From Shakespeare to Rising Damp... to Vicious

Frances de la Tour's 50-year triumph

'Rising Damp' brought De la Tour such recognition that she could be forgiven if she'd never been able to move on. But at 70, she continues to flourish - and to beguile
'That Whitsun, I was late getting away...'

Ian McMillan on the Whitsun Weddings

This weekend is Whitsun, and while the festival may no longer resonate, Larkin's best-loved poem, lives on - along with the train journey at the heart of it
Kathryn Williams explores the works and influences of Sylvia Plath in a new light

Songs from the bell jar

Kathryn Williams explores the works and influences of Sylvia Plath
How one man's day in high heels showed him that Cannes must change its 'no flats' policy

One man's day in high heels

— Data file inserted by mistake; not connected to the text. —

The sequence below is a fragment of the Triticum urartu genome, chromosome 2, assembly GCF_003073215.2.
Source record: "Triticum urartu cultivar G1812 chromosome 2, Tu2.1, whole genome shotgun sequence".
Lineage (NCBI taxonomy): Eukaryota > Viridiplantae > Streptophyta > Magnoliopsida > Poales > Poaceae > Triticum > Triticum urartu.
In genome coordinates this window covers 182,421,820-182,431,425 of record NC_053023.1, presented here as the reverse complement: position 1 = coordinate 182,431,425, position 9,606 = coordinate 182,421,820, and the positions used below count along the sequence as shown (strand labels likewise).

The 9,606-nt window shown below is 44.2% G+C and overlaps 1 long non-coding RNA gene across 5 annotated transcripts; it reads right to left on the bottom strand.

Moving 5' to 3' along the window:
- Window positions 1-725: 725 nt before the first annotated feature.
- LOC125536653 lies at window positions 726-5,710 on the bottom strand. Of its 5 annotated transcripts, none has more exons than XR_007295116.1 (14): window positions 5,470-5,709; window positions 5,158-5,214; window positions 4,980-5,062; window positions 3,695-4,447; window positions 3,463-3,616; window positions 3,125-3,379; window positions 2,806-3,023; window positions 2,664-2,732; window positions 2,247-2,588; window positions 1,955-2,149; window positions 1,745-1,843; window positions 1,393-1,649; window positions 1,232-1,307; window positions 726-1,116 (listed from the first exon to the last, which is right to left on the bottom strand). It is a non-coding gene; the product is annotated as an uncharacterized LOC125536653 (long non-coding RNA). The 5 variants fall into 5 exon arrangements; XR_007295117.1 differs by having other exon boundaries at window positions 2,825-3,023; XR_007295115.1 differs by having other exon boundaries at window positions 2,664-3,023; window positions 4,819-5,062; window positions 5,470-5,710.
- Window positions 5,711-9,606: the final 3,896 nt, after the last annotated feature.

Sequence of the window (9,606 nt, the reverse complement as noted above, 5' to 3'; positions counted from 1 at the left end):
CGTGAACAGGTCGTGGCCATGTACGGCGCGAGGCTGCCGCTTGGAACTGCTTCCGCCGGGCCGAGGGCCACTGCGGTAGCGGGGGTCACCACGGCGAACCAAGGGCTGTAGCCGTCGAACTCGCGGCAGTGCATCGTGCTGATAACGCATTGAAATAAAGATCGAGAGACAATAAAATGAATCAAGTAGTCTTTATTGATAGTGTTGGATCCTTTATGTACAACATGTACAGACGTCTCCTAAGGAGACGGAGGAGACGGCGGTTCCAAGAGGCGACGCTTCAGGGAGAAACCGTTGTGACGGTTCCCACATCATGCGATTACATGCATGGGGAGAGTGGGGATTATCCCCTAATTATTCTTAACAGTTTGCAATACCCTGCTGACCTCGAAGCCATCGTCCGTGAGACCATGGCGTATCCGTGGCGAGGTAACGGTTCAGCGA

...showed him that Cannes must change its 'flats' policy
Is a quiet crusade to reform executive pay bearing fruit?

Is a quiet crusade to reform executive pay bearing fruit?

Dominic Rossi of Fidelity says his pressure on business to control rewards is working. But why aren’t other fund managers helping?
The King David Hotel gives precious work to Palestinians - unless peace talks are on

King David Hotel: Palestinians not included

The King David is special to Jerusalem. Nick Kochan checked in and discovered it has some special arrangements, too
More people moving from Australia to New Zealand than in the other direction for first time in 24 years

End of the Aussie brain drain

More people moving from Australia to New Zealand than in the other direction for first time in 24 years